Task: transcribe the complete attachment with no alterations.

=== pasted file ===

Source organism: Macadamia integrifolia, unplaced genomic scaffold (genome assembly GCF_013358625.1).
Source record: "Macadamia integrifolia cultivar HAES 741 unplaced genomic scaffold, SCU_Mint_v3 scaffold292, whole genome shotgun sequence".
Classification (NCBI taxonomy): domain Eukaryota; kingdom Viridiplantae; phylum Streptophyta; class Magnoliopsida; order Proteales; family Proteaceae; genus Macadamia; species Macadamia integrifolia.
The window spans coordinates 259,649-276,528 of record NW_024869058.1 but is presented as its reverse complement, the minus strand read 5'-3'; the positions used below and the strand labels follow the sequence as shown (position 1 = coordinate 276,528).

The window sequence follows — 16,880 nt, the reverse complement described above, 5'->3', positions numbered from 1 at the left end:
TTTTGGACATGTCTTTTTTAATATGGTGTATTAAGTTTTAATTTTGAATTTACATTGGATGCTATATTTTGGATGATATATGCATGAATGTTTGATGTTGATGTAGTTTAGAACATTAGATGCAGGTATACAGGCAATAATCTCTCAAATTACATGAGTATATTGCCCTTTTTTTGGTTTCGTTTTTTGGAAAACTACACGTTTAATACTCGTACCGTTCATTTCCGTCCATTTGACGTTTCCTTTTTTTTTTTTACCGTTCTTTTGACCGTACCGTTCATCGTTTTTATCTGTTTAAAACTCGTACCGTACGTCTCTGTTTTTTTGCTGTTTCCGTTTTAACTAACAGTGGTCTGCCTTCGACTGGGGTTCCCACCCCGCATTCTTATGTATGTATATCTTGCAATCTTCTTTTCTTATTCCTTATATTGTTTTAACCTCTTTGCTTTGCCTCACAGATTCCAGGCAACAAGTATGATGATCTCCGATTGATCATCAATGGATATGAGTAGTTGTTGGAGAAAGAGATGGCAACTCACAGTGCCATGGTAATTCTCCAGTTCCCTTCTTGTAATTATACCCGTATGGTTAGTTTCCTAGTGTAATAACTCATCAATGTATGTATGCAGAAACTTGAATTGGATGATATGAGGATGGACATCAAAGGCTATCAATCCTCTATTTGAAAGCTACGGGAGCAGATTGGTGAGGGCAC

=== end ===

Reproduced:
Source organism: Macadamia integrifolia, unplaced genomic scaffold (genome assembly GCF_013358625.1).
Source record: "Macadamia integrifolia cultivar HAES 741 unplaced genomic scaffold, SCU_Mint_v3 scaffold292, whole genome shotgun sequence".
Classification (NCBI taxonomy): domain Eukaryota; kingdom Viridiplantae; phylum Streptophyta; class Magnoliopsida; order Proteales; family Proteaceae; genus Macadamia; species Macadamia integrifolia.
The window spans coordinates 259,649-276,528 of record NW_024869058.1 but is presented as its reverse complement, the minus strand read 5'-3'; the positions used below and the strand labels follow the sequence as shown (position 1 = coordinate 276,528).

The window sequence follows — 16,880 nt, the reverse complement described above, 5'->3', positions numbered from 1 at the left end:
TTTTGGACATGTCTTTTTTAATATGGTGTATTAAGTTTTAATTTTGAATTTACATTGGATGCTATATTTTGGATGATATATGCATGAATGTTTGATGTTGATGTAGTTTAGAACATTAGATGCAGGTATACAGGCAATAATCTCTCAAATTACATGAGTATATTGCCCTTTTTTTGGTTTCGTTTTTTGGAAAACTACACGTTTAATACTCGTACCGTTCATTTCCGTCCATTTGACGTTTCCTTTTTTTTTTTTACCGTTCTTTTGACCGTACCGTTCATCGTTTTTATCTGTTTAAAACTCGTACCGTACGTCTCTGTTTTTTTGCTGTTTCCGTTTTAACTAACAGTGGTCTGCCTTCGACTGGGGTTCCCACCCCGCATTCTTATGTATGTATATCTTGCAATCTTCTTTTCTTATTCCTTATATTGTTTTAACCTCTTTGCTTTGCCTCACAGATTCCAGGCAACAAGTATGATGATCTCCGATTGATCATCAATGGATATGAGTAGTTGTTGGAGAAAGAGATGGCAACTCACAGTGCCATGGTAATTCTCCAGTTCCCTTCTTGTAATTATACCCGTATGGTTAGTTTCCTAGTGTAATAACTCATCAATGTATGTATGCAGAAACTTGAATTGGATGATATGAGGATGGACATCAAAGGCTATCAATCCTCTATTTGAAAGCTACGGGAGCAGATTGGTGAGGGCAC